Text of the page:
For the past 20 years, emaciated models have fueled the fashion industry as the standard for sex appeal and style. It all started with Twiggy in the 1960’s, a skinny little pixie of an icon whose cute nonexistant thighs inspired my mother’s generation to lose a few pounds. But Twiggy wasn’t anorexic — Twiggy had a good metabolism, and I’m sure she never dreamed her thin frame would set a new industry standard for model weight. Since her day, the fashion industry has evolved to hail women whose weight is far below the World Health Organization’s healthy body mass index (BMI) of 18.5.
But now, it would seem as if change for healthy model weight is on the horizon. Following the death of Brazilian supermodel Ana Carolina from anorexia, a “national manifesto” on model weight is to be issued in Italy in February. In Madrid, models who are 5’11” must weigh at least 130 pounds to make the cut for runway shows. Mario Boselli, head of the National Chamber for Italian Fashion, is spearheading the campaign to stop super-thin models from appearing in advertisements. He says this will be a first step in combating fashion’s role in the promotion and glamorization of anorexia.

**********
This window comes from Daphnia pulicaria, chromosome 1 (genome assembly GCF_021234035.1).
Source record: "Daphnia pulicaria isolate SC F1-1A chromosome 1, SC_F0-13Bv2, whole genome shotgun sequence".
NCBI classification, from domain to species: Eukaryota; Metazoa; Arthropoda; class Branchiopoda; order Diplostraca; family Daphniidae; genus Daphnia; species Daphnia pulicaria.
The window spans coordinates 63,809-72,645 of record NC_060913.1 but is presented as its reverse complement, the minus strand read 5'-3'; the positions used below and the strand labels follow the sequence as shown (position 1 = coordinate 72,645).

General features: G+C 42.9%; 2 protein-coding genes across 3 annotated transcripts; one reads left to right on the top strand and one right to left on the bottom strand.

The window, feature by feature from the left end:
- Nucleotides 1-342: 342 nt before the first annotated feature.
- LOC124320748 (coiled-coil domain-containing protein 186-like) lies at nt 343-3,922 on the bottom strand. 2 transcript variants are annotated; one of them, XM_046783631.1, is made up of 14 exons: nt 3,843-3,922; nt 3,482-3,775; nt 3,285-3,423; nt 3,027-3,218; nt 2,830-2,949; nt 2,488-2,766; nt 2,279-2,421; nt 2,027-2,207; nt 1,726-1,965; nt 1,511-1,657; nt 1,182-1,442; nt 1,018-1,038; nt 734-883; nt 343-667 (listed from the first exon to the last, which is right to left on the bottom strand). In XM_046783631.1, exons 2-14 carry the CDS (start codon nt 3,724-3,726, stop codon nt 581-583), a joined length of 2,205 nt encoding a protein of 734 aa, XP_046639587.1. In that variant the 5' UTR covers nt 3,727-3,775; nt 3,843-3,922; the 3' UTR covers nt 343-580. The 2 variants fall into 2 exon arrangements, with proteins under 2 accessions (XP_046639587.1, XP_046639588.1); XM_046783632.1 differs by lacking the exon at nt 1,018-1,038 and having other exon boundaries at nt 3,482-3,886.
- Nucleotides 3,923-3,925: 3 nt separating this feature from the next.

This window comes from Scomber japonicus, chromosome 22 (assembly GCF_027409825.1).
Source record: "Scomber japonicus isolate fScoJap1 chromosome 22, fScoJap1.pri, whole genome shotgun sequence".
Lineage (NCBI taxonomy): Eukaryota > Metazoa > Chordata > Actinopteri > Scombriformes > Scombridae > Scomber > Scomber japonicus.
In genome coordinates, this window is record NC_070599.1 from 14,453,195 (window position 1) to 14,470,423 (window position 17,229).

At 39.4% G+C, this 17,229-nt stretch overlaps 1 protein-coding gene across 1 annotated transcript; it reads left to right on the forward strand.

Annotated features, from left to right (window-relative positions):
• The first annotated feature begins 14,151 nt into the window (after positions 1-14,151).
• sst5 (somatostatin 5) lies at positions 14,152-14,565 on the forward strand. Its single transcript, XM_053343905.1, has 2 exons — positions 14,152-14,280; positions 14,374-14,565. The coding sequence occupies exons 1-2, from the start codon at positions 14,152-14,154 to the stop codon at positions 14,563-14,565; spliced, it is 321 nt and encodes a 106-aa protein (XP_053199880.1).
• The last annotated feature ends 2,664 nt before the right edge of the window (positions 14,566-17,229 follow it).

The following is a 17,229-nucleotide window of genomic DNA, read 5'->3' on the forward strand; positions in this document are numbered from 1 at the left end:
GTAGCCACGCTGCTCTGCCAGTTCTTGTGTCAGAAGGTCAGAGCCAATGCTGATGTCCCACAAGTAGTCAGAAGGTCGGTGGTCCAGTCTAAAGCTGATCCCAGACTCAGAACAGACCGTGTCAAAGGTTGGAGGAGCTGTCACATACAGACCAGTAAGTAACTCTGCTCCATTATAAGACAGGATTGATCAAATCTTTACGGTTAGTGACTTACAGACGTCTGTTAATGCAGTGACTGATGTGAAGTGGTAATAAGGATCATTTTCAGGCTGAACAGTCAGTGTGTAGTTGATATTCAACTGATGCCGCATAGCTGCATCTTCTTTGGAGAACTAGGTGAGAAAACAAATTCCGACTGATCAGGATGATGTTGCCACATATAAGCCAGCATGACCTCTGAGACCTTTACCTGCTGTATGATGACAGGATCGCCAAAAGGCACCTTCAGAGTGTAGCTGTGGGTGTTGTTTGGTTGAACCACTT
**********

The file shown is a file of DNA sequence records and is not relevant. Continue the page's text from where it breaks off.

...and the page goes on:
Of course, it’s unclear if the manifesto and Italy’s campaign will work. It will take involvement from countries worldwide, strictly enforced weight guidelines, and models who are willing to gain 30 lbs. But one thing is for sure: the fashion industry has to make the first move, because models aren’t going to head to McDonalds until they’re shown there is a market for a heftier physique.
My fear is that the fashion trade has grown too attached to its emaciated models. Top designers seem to be happiest when their models are little more than glorified coat hangers on which to drape their latest garments. But I, like thousands of other women who fall into the “average” size category, am keeping my fingers crossed for change.
What do you think will happen? Will the manifesto change the industry? And, if it does, what does this mean for marketing in general? Are we witnessing the birth of more reality-based advertising promoting healthier less glamorous lifestyles?